Tories set to name more donors and party allies in House of Lords
The Tories plan to award peerages to a number of staunch allies of Boris Johnson.
It is no secret that Tories often appoint businessmen to the House of Lords who have given large sums of money to the party. So it was no surprise to hear this week that Michael Hintze, a hedge fund manager who has given more than £4m to the Conservative Party, is set to receive a peerage.
The Sunday Times reported that “One of the most prominent Tory donors, billionaire hedge fund manager Sir Michael Hintze, is to be given a peerage in the upcoming list of political peers, which also includes Paul Dacre, the former editor of the Daily Mail. “
A survey by OpenDemocracy in 2021 found that donors who had given at least £3million to the Conservative Party and had been party treasurer were almost guaranteed to be offered a peerage.
Hintze has also been a donor at the Prince’s Foundation, a charity headed by Prince Charles. It’s funny how people keep giving a lot of money to Charles, like the Qatari sheikh who would have given him 1 million euros recently in a suitcase.
And according to DeSmog, Hintz is “one of the few known funders of the Global Warming Policy Foundation (GWPF).” The GWPF is a Tufton Street think tank led by former Conservative Chancellor Nigel Lawson, which has frequently published reports denying the seriousness of man-made climate change.
Green MP Caroline Lucas said naming funders of climate denialism was “utter hypocrisy” and called for an urgent investigation into the naming.
The Sunday Times reported on the Tories’ fundraising dinner at the V&A museum last week, where Johnson allegedly performed ‘a sexually suggestive call-and-response routine with Nadine Dorries, the Culture Secretary. Johnson asked her about the latest broadband rollout figures and Dorries replied, “69%.” Johnson smiled and repeated “69!” a few laughs. But one of those present said, “Everyone around me backed off.”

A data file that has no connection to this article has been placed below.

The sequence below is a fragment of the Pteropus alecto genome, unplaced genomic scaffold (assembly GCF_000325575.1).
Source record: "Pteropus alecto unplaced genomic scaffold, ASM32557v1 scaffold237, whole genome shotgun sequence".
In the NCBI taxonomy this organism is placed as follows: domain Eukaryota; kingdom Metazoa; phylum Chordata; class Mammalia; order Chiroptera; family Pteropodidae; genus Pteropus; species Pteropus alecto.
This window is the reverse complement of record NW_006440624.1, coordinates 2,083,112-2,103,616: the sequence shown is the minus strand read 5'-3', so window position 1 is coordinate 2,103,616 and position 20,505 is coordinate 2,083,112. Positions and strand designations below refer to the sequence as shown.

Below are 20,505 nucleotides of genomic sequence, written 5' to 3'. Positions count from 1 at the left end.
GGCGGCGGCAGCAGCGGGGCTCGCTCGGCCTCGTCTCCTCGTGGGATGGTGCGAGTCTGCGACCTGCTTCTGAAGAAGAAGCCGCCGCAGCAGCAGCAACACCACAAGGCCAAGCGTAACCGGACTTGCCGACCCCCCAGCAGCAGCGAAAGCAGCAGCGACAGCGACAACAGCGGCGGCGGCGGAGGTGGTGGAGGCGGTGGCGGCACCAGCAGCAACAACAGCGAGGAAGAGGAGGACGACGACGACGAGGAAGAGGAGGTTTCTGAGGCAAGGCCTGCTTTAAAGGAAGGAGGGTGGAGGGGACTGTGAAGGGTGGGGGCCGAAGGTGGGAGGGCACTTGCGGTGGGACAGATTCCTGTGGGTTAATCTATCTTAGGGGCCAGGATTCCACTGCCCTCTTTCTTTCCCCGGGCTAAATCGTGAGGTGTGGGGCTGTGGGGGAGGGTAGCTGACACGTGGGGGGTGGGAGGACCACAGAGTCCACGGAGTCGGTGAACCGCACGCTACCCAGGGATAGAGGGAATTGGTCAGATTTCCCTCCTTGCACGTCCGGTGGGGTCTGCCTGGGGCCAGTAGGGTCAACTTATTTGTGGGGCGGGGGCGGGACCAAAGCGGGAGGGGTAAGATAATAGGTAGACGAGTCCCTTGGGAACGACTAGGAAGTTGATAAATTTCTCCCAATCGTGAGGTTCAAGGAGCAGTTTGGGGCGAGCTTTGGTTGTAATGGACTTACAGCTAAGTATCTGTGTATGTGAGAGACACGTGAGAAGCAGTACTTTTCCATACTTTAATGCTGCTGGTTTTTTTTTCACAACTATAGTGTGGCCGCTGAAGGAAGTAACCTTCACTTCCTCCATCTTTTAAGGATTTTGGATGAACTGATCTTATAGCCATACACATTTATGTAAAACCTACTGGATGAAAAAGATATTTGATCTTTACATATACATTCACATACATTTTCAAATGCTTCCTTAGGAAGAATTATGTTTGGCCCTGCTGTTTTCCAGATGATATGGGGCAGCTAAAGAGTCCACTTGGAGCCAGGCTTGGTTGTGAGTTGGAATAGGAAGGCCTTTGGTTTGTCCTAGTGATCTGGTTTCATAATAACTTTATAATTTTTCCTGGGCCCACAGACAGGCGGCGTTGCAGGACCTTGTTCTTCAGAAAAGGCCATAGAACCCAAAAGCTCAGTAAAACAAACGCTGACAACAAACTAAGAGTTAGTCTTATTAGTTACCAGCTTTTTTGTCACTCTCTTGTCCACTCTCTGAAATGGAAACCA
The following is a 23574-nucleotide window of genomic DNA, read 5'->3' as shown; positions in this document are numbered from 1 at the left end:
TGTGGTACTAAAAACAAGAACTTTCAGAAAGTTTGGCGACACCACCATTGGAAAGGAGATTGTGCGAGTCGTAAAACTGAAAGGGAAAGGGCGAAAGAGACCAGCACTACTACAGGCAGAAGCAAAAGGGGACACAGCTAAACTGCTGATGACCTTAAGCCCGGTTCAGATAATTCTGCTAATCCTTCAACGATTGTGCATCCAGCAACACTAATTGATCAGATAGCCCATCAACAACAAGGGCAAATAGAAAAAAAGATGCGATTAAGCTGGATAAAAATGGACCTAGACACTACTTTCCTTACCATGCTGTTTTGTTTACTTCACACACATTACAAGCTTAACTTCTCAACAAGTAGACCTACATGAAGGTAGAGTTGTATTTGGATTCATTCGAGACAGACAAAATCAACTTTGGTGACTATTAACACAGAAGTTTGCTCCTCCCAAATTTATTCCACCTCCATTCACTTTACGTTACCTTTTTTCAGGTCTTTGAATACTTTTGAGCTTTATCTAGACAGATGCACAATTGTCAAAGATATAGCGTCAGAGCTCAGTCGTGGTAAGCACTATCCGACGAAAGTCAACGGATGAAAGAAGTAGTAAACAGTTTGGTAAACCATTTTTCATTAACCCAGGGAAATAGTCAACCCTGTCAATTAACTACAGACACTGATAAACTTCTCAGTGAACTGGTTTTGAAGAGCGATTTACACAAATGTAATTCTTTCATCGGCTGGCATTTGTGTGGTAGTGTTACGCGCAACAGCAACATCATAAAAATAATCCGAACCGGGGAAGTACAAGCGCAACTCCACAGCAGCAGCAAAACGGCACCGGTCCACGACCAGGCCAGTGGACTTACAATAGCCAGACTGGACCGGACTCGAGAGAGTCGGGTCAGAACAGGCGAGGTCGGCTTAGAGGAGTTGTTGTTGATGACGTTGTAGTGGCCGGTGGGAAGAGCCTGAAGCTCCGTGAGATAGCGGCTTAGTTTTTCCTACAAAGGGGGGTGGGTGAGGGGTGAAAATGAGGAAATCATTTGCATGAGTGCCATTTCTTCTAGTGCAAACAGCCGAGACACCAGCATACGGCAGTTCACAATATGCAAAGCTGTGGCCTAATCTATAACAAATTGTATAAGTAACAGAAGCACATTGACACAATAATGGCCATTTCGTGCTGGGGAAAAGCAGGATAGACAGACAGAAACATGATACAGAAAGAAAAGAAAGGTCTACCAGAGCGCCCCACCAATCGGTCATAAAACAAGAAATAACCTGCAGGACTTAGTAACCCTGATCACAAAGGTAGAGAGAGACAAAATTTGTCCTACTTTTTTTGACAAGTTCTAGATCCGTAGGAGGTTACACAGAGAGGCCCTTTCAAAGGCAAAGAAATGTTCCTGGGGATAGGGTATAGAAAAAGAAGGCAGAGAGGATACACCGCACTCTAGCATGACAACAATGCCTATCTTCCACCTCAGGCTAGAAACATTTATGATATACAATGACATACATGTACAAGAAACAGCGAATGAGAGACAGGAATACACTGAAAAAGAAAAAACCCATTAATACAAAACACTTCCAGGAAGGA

According to the Sunday Times, a minister present at the fundraiser said: “The donors are turning against him”. The newspaper speculated that this may explain why Johnson chose this moment to ennoble longtime allies like Hintze and Dacre.
There are quite a few other Conservative donors online for peerages who have given large sums over the past 10 years. One need only look at the list of major individual donors to the Conservative Party on the Electoral Commission website to see that people like theater producer John Gore (who gave over £6.5 million to the Conservatives) and banker John Armitage (donated £1.1million in 2017) may be likely contenders for a place in the Lords.
Along with other donors, John Gore signed a letter urging Tory MPs do not challenge Boris Johnson’s leadership, saying they would withdraw their support if he was removed in a vote of no confidence.
Other donors who signed the letter include Arbuthnot Banking Group Plc Chairman Henry Angest, property developer Tony Gallagher, Sir William Adderley, Lord Cruddas and current Conservative Treasurer Malik Karim. Cruddas received his peerage from Johnson after ignoring the advice of the Lords Nominations Committee, leading to cronyism allegations of the Labor Party.